Depression can happen to any semi-sentient creature at any age or stage of life. It's a brain thing. Yes, events can trigger it, but they don't have to. Yes, some get past it, but some get stuck. No one chooses it.
People with depression deal with it in many different ways. Some recluse and don't come out of their homes. Some secretly or very openly hurt, maim, and disfigure themselves. Some self medicate for years through prescription meds, alcohol, and street drugs. Some self punish or starve themselves, then either show it off or hide it under nice clothes, wigs, and makeup. Some wear emotional masks and never let anyone know until it's too late, others share all their stuff and still fall through the holes in the safety nets.
This is not new. Depression has been a very big part of human history for time out of mind. There is never a moment where a single person on this planet can feel absolutely safe in their own brain, because brains are dependent on proper chemical checks and balances, synchronizing a variety of hormone fluctuations, overseeing millions of details continuously whether we are conscious of it or not. We are all stuck in our brains.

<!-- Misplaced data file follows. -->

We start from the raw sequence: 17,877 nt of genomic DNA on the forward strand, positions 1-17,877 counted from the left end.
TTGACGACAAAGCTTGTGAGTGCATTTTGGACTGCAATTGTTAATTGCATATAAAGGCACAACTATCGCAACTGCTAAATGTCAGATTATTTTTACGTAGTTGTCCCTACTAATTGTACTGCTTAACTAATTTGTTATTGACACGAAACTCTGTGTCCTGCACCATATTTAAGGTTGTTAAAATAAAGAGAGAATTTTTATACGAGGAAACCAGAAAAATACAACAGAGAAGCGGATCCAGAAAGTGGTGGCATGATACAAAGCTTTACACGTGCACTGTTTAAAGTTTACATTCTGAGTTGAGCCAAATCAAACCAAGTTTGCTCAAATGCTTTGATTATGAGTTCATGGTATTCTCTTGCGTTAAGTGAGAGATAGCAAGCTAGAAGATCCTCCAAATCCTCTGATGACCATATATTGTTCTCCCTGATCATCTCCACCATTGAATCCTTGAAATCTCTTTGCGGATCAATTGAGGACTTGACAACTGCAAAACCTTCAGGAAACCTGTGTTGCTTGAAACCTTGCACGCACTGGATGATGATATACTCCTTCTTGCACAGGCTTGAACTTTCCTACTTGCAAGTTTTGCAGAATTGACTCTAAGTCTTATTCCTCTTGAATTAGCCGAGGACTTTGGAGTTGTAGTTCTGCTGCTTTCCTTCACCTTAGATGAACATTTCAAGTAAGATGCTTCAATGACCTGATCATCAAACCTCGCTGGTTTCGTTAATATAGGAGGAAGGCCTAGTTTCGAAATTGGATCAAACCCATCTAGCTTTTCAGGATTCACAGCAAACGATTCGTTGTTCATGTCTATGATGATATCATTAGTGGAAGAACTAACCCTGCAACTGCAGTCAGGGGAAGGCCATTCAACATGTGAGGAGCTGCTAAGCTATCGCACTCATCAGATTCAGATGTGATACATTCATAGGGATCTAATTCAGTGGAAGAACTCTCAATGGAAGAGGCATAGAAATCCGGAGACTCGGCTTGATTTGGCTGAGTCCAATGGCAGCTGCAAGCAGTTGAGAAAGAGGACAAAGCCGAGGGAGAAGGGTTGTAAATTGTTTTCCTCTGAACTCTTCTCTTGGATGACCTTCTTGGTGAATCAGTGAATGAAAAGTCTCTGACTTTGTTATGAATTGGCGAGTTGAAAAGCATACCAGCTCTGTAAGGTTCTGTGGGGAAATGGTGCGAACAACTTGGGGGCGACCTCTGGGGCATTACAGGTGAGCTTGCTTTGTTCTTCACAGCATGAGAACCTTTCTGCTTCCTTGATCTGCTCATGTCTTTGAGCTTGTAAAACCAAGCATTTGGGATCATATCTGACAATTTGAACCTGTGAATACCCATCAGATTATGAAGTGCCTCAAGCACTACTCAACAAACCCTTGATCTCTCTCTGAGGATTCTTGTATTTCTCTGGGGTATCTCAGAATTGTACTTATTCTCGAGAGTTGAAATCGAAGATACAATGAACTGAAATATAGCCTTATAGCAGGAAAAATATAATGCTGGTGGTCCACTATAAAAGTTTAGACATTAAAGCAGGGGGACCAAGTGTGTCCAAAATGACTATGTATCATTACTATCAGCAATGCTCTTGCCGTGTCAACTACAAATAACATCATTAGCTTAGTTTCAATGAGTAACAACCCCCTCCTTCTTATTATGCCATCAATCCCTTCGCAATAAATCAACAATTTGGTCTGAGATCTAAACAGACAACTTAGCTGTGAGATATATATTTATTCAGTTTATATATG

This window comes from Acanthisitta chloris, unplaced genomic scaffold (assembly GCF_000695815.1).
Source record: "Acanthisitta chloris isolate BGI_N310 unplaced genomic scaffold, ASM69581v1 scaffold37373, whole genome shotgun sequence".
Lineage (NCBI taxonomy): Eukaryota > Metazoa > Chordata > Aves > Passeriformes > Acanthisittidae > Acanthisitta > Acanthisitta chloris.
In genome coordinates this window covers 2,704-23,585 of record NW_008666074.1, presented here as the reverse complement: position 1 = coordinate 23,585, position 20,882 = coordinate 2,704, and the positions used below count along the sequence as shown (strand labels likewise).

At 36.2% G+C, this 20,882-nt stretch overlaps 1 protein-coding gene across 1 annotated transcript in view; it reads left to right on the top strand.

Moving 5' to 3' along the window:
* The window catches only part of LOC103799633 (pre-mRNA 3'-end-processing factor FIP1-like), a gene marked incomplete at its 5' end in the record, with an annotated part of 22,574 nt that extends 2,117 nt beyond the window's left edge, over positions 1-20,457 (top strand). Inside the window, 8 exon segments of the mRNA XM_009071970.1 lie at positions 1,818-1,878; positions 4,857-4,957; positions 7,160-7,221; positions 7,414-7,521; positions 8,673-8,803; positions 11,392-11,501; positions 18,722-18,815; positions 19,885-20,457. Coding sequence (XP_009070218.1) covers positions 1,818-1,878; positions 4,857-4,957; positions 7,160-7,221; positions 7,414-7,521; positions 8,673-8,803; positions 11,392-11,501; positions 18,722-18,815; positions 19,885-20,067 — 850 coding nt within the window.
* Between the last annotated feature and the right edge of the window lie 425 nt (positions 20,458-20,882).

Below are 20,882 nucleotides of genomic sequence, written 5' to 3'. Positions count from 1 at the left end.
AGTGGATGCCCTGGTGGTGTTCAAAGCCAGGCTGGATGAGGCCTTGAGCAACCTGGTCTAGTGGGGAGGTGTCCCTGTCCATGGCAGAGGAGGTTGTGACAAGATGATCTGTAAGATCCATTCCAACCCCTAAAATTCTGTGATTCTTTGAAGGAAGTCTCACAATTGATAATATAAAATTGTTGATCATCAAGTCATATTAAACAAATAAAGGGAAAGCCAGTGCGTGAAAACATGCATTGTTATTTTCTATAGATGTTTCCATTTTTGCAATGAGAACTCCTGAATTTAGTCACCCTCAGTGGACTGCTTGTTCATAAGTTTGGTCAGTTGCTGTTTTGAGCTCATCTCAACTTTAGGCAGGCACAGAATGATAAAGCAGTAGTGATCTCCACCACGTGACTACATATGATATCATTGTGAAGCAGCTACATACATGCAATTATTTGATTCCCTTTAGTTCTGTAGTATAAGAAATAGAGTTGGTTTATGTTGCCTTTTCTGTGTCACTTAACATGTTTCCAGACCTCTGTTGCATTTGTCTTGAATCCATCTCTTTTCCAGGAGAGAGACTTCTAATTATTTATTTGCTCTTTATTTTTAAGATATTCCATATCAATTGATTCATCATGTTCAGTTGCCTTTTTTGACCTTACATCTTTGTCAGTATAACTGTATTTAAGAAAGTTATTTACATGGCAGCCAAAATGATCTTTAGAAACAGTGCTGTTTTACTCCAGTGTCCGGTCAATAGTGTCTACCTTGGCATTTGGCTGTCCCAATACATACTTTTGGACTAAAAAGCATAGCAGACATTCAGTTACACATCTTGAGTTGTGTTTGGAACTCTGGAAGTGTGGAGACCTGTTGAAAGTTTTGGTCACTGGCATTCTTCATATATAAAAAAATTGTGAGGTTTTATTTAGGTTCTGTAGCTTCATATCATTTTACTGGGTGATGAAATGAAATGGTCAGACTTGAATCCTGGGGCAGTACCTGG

Depression isn't about being sad. Sadness is its own thing. I can be feeling quite happy and still be dealing with depression, because depression is a condition I live with. Having a few happy minutes or even a happy day doesn't mean my depression is over or cured. It just means I'm feeling happy. Feeling sad doesn't mean someone is depressed, but you can feel depressed when you are sad. I think sadness might be the closest that non-depressed people come to understanding part of what depression feels like, so they erroneously equivocate it with that.